“It happened in broad daylight. It means some (extremist) elements are still here and it is really disturbing,” said Habibullah Khan, a shopkeeper in the Mingora bazaar.

The shock in Mingora is palpable. Relatives, family friends and well-wishers have visited Malala’s house, where police now stand guard, to express support.

“Our only demand is protection. We need security. The government has completely failed to protect students,” said Ahmad Shah, chairman of the association of private schools that includes Malala’s.

“Girl students in particular feel insecure.”

Security analyst Imtiaz Gul, who has written extensively about the tribal belt, suggests that after three years of relative peace, the authorities may be letting their guard drop and enabling Taliban remnants to strike.

“We have to keep in mind that lots of militants are embedded in the population without being detected by security agencies,” he told AFP.

“It is quite possible that complacency within the security services and civilian government encourages them to resume their terror campaign.”


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Comments (14) Closed

V. C. Bhutani Oct 12, 2012 10:58pm
With any regard for self-preservation, Pakistan's security forces should go all out NOW - to eliminate terror from Pakistan's body politic and social. One can only hope that someone in Pakistan will arise to take the correct decision.
Aamir Oct 12, 2012 04:12pm
Beinf a Pakistani, I hate to admit, you are right
Tariq Khan Oct 12, 2012 08:58pm
We sow what we reap. The worse is still to come
Syed Oct 13, 2012 03:49am
Unfortunately Extremist will never learn until they have tolerance to hear opposing views without any bias towards other human being.
Syed Oct 13, 2012 03:50am
I wish her best luck and speedy recovery.
Ramakrishna Ps Oct 11, 2012 04:08pm
Islam or any other relilgion preaches peace and love not hatred, terror and maiming people. You preach or speak to people not to corpses. When would the extremists of any religion would learn this?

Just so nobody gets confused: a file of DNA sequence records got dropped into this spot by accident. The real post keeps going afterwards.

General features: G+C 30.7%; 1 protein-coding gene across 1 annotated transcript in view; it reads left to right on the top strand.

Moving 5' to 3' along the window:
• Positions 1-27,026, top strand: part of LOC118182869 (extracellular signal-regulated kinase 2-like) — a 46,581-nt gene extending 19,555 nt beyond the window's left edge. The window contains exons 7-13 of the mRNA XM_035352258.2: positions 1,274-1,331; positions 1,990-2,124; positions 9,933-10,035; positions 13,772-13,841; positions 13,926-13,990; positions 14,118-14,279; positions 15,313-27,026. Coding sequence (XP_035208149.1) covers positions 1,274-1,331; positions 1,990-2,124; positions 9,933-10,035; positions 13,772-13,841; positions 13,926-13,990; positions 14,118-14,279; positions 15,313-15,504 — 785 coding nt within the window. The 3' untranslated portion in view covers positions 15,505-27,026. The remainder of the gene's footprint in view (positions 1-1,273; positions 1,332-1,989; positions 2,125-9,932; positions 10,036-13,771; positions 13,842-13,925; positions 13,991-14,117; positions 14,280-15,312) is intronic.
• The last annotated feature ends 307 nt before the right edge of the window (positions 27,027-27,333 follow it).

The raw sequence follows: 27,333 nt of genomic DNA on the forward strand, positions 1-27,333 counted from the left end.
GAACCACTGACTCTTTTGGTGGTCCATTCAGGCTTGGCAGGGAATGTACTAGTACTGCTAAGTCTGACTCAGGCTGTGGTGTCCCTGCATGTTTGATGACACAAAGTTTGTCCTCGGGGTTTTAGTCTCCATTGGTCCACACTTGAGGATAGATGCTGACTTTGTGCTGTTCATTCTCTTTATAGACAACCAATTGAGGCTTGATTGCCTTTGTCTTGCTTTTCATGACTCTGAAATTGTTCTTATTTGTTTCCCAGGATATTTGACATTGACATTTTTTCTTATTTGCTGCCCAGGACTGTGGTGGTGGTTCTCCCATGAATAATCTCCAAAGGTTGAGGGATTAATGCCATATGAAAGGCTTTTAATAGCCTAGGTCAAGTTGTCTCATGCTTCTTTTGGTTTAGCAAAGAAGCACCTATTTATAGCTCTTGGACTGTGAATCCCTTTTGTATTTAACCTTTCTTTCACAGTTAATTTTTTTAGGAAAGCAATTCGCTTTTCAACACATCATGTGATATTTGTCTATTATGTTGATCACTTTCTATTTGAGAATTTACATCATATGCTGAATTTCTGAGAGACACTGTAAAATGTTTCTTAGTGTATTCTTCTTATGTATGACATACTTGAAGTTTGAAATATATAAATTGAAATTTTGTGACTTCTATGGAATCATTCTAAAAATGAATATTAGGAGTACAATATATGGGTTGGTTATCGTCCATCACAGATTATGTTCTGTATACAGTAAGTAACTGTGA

Janan Oct 11, 2012 05:50pm
My dear Malala bache (duaghter) Get well soon you are the Gimpses of Light in This Long Dark Tunnel
efti Oct 11, 2012 03:28pm
locals need to fight back on elements like this. Do not let them walk away after killing someone because police or army might not be close to catch them and they melt away and disappear in general public.
Syed Husain Oct 12, 2012 12:08am
In the name of Almighty God, can anyone stop this insanity? I can not believe that the so called "true believers" can be so cruel.
Cyrus Howell Oct 11, 2012 02:08pm
NEW YORK POST: Surgeons removed a bullet from a courageous 14-year-old Pakistani girl who was shot in the head by a would-be assassin from the Taliban in a crime that shocked the world.
TaimurChaudhry Oct 12, 2012 04:09am
This will continue. We are a senseless nation. We will wait for another 40,000 to be killed and another 5000 schools to be destroyed by these criminals
MudSid Oct 12, 2012 01:11am
Target killing. ring a bell? hint karachi.
aqabdulaziz Oct 12, 2012 04:18am
"I can not believe that the so called
ali Oct 12, 2012 03:48am
From this report it seems that target killings are on the rise mainly after relative peace that has prevailed for the past two years or so which has made the security providers to sleep and relax a bit, but the Talibans a re a ruthless people and they are watching all moves of the army.One little lapse and they will attack Perhaps it is time for a mini operation by the Army which should now attack and dismantle their hideouts near the Afghan border,and if they cross the border NATO should take over on the other side.